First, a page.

August 24, 2007 at 6:03 AM"I think I found my first blog," I told Robert, lifting a paper from the large bin of old high school and college refuse that I was trying to sort through. The three pages of dot-matrix print, attached with a paper clip, were punched with holes for a three-ring binder and slightly discolored by time. I'd marked the assignment "self feature," something I'd written for a journalism class at Indiana University, in 1990.
I'm Sure You Will
"Have a seat, Laura," Elliott Galkin said without looking up.
I tripped over the chairs cluttered around the table in the spacious meeting room as I made my way towards him. This 10-minute interview would tell him whether or not I should be accepted into the graduate program for music criticism at the Peabody Conservatory of Music.
Galkin sat calmly. He did not look much like the strong, handsome, middle-aged man pictured in the brochure I had received two months before. No, he was a shriveled old man who looked like a bullfrog.
Nevertheless, I was intimidated. Galkin's list of accomplishments was overwhelming. He had founded the Music Critics Association. He had written a book about this century's most prominent symphony conductors. He had founded the only graduate program in music criticism in the United States. He was an expert in his field. Now he was going to read my essay.
I pulled up a seat. Galkin shuffled through the manila folders in front of him, looking for the one with my name on it. He found it at the bottom of the pile. As he pulled out the essay that I had written, I was suddenly aware of my lack of wisdom and authority.
My accomplishments didn't quite compare with his. All I could remember at this critical moment was that I had worked at Disney World the previous summer and at McDonald's the summer before that.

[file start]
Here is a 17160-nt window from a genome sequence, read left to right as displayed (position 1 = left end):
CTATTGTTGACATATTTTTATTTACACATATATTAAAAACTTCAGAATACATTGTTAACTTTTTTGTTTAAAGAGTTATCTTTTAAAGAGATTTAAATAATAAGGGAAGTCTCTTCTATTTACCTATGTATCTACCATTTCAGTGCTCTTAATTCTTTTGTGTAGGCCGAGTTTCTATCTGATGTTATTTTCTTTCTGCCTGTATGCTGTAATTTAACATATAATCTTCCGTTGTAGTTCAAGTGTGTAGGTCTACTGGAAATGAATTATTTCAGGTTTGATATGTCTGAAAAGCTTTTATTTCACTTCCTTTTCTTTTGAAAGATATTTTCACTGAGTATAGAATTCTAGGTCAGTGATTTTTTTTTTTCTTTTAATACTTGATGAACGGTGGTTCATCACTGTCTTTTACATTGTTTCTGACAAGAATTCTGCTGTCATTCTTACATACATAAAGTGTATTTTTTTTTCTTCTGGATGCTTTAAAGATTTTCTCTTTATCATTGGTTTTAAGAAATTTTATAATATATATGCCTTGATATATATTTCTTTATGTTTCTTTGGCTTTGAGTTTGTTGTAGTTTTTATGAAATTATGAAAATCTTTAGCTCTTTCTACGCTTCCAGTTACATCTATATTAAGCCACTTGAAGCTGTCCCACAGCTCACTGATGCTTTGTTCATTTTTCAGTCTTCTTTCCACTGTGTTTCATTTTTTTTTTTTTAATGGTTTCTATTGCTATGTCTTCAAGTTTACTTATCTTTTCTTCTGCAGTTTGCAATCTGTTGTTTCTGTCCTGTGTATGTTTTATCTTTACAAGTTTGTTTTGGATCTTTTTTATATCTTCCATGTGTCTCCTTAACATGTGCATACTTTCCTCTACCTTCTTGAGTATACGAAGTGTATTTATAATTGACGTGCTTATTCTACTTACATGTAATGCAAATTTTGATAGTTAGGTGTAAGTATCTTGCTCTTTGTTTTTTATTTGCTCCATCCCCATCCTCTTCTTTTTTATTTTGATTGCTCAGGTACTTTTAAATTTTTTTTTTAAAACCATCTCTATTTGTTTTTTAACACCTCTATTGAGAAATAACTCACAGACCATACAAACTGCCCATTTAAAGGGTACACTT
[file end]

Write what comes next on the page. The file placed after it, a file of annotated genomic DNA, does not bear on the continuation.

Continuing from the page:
Sure, I knew a little about music. I had played the violin for as long as I could remember. At Northwestern University I studied music. I devised an undergraduate program in music criticism so that I could learn to write about it. But this man knew more.
My essay was about Beethoven's Fifth Symphony. Cliché. Galkin had probably heard the piece five hundred times before I was even born. I wanted to grab my paper back and say, "No, really, it's nothing. Never mind," and run out the door. But I couldn't turn back now.
He leafed through the pages of my essay. He nodded, shook his head, furrowed his brow and occasionally said, "Hmmm." I sat on the edge of my chair, paralyzed. Every muscle in my body was tense.
"What do you mean by 'magnificent simplicity?'" he asked, raising an eyebrow.
"I, umm...well," I responded. I was mute.
"And what note is that pedal tone in the last movement?" he asked. "Do you have perfect pitch?"
"Well, uh, not exactly," I said. "Is it a C?"
"Mmmmm," he said, shaking his little bald head.
I began to feel thoroughly stupid and miserable. I had to fight the tears that threatened to betray my distress. Then my temper flared up.
"Maybe I don't have perfect pitch and I don't know everything I should, but I want people to hear about music," I said, gaining courage with each word. "I know I can do this. I am here because I want to learn about music criticism. Isn't that what this program is for?"
Galkin finally looked into my eyes.
"That's the best thing you've said all day," he said.
"And I will work hard," I said, and I meant it. This was a deal. I would not let this man down.
"I'm sure you will," he smiled, "Goodbye."
Two weeks later I received my letter of acceptance. Three weeks later Elliott Galkin passed away. I didn't enter his graduate program, but I haven't forgotten my promise to him.
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